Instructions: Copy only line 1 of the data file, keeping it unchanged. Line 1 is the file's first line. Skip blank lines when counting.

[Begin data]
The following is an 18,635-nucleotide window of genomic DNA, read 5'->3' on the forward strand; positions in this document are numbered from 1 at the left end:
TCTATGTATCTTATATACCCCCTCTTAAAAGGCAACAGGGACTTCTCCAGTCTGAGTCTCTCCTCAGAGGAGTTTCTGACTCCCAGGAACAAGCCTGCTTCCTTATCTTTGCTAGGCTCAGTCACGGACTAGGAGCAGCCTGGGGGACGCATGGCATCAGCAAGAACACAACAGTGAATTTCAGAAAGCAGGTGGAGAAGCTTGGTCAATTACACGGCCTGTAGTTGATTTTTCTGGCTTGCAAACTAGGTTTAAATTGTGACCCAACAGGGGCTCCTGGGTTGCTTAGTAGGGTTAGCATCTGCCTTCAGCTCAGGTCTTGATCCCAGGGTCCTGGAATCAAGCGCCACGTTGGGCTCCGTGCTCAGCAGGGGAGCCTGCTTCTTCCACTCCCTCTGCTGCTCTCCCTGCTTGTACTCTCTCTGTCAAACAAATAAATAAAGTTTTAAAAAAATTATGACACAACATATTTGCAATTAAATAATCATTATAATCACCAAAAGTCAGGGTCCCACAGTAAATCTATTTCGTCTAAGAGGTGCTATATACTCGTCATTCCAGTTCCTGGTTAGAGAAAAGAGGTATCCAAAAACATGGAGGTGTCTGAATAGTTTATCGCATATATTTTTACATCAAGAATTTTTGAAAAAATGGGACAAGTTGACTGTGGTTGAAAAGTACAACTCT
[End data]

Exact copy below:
The following is an 18,635-nucleotide window of genomic DNA, read 5'->3' on the forward strand; positions in this document are numbered from 1 at the left end: